The Premier Silver Resource Website
Visit GoldSeek.com
Visit GoldReview.com
Visit UraniumSeek.com

- CLICK HERE TO VISIT THE NEW SILVERSEEK.COM -
Live Spot Silver
Navigation
Silver Market Articles
Silver Discussions at the Forum
Silver Company Links
Silver Market Updates
Silver & Gold Headlines
Silver Stock News
Silver Equity Quotes
Silver & Precious Metals Quotes







 
Municipal Bond Shock Could Ignite Silver Charts

By: Dr. Jeffrey Lewis



-- Posted 10 February, 2011 | | Discuss This Article - Comments:

Less than 45 days into 2011, it appears that this just may be the year of the paper recovery, but that doesnít mean that lingering problems have been wiped away.  At center stage now is the municipal bond market, which having grown tremendously as investors fled to safe havens in 2009, may soon find itself in a perilous situation.

The problem now is that the markets are struggling to find enough capital.  Throughout the financial crisis, municipal bonds perceived to be less risky than other investments accepted cash in droves.   This new investment was buoyed mostly by a large, Federal stimulus package that stood as an underwriter for new debt issuance.  That is, states could issue more debt to take advantage of ultra-low financing costs before passing on the one-year expenditures to the Federal government.

Thus, first-year borrowing costs were nil, and so too were the long-term borrowing costs expected to be.  However, as the markets recover with tons of paper cash, investors arenít all that interested in low returns, nor do they believe municipal bonds to be worth the inherent risk they bring forth.  While few municipalities have ever gone bankrupt, many are reaching breaking point this year, as the costs of running these cities grows exponentially while revenues continue their decline on poor housing values.

Municipal Bonds and Metals

Municipal bonds are considered to be what gold and silver have always been: a reasonable store of value and protector of wealth.  The idea is that municipal bonds are generally very regular on their interest payments, incredibly safe, and also tax-advantageous.  As a result, they became an investment staple of the insurance business and are still, to this day, one of the single most important assets to that industry.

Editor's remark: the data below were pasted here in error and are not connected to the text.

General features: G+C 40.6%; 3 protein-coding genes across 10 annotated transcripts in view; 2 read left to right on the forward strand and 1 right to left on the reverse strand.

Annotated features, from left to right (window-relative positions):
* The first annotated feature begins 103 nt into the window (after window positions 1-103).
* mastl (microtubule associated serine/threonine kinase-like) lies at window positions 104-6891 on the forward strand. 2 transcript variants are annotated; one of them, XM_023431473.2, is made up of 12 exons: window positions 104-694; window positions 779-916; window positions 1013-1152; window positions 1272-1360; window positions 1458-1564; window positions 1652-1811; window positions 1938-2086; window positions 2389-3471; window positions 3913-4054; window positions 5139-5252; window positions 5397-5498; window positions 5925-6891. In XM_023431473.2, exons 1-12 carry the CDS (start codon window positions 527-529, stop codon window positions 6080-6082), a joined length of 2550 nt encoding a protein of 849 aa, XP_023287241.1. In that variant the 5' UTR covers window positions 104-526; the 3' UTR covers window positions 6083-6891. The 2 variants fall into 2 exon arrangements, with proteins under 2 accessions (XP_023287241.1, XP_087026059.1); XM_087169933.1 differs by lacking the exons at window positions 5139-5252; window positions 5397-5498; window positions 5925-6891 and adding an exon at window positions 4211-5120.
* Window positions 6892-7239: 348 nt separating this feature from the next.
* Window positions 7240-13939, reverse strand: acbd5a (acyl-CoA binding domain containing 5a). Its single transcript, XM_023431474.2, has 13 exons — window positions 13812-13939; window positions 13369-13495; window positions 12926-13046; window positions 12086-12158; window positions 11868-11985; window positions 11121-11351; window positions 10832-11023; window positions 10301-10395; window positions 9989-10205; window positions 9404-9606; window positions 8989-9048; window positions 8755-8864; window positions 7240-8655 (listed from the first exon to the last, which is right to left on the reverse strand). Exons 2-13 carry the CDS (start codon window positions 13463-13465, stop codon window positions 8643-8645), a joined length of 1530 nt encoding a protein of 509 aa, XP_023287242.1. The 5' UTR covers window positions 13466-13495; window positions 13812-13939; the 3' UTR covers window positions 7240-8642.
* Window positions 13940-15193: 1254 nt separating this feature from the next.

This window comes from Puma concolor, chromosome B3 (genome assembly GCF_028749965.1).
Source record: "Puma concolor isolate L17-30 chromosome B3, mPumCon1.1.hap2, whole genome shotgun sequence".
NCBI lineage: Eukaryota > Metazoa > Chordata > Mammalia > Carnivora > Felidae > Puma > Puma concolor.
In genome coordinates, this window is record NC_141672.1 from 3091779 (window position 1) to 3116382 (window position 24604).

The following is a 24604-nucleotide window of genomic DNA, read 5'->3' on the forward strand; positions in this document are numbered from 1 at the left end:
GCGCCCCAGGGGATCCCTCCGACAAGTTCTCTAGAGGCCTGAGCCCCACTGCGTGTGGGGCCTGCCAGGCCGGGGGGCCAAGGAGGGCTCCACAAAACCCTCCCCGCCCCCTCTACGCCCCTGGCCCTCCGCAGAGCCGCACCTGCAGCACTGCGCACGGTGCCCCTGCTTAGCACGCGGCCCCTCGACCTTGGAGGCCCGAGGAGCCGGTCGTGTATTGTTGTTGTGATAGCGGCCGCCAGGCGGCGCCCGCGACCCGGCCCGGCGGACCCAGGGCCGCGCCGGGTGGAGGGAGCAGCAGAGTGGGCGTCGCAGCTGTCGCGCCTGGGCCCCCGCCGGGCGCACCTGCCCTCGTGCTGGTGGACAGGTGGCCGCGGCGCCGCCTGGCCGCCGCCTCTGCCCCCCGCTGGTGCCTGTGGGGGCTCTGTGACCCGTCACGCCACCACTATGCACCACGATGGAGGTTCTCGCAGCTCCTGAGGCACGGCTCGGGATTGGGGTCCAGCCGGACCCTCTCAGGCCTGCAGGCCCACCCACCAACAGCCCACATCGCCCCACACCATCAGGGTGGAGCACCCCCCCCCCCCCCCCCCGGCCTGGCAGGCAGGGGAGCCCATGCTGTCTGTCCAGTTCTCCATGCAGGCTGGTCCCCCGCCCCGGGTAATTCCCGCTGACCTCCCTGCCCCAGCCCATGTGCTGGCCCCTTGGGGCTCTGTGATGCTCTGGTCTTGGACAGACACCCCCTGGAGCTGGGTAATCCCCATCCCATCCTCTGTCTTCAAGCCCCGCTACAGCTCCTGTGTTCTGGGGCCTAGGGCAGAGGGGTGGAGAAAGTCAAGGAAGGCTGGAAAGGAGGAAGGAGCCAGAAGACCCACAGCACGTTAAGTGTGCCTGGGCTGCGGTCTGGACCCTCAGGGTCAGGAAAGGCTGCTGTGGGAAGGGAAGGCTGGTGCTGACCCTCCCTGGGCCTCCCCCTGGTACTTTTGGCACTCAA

However, with the markets in turmoil, and few knowing the extent to which they are exposed to municipal defaults, any future shocks will play out well for gold and silver holders.  All things considered, gold and silver can provide near equal returns for investors from arbitraging and option contract sales. 

Plus, when contracts are written against gold and silver owned by a company, the earnings are taxed as ordinary capital gains, not as collectables.  Thus, gold and silver present an opportunity for profits on rising inflation, as well as routine cash-flow for insurance companies, a necessity of any investment.

Small Muni Shift = Major Movement for Metals

Whether or not the business will shift entirely to gold, silver, or other commodities is of little concern, mostly because it requires only a small shift in assets for commodities to move quickly.  The municipal bond market rests at a value of just under $3 trillion, a size that dwarfs the commodity markets and any above ground supplies for both gold and silver.   If even a fraction of this cash were to migrate to an investment with similar risk profile and roughly the same risk-adjusted returns, then silver prices would have more upward trajectory than ever before.  In 2010, less than $100 billion in funds were added to gold ETFs.  That amount is just over 3% of the current supply of muni bonds.

Do the math.  Silver and gold make sense.

Dr. Jeffrey Lewis

www.silver-coin-investor.com


-- Posted 10 February, 2011 | | Discuss This Article - Comments:



Article Archives

SilverSeek.com is presented to you by:

© 2003 - 2011
SilverSeek.com, Silver Seek LLC

The content on this site is protected by U.S. and international copyright laws and is the property of SilverSeek.com and/or the providers of the content under license. By "content" we mean any information, mode of expression, or other materials and services found on SilverSeek.com. This includes editorials, news, our writings, graphics, and any and all other features found on the site. Please contact us for any further information.

Disclaimer

The views contained here may not represent the views of SilverSeek.com, its affiliates or advertisers. SilverSeek.com makes no representation, warranty or guarantee as to the accuracy or completeness of the information (including news, editorials, prices, statistics, analyses and the like) provided through its service. Any copying, reproduction and/or redistribution of any of the documents, data, content or materials contained on or within this website, without the express written consent of SilverSeek.com, is strictly prohibited. In no event shall SilverSeek.com or its affiliates be liable to any person for any decision made or action taken in reliance upon the information provided herein.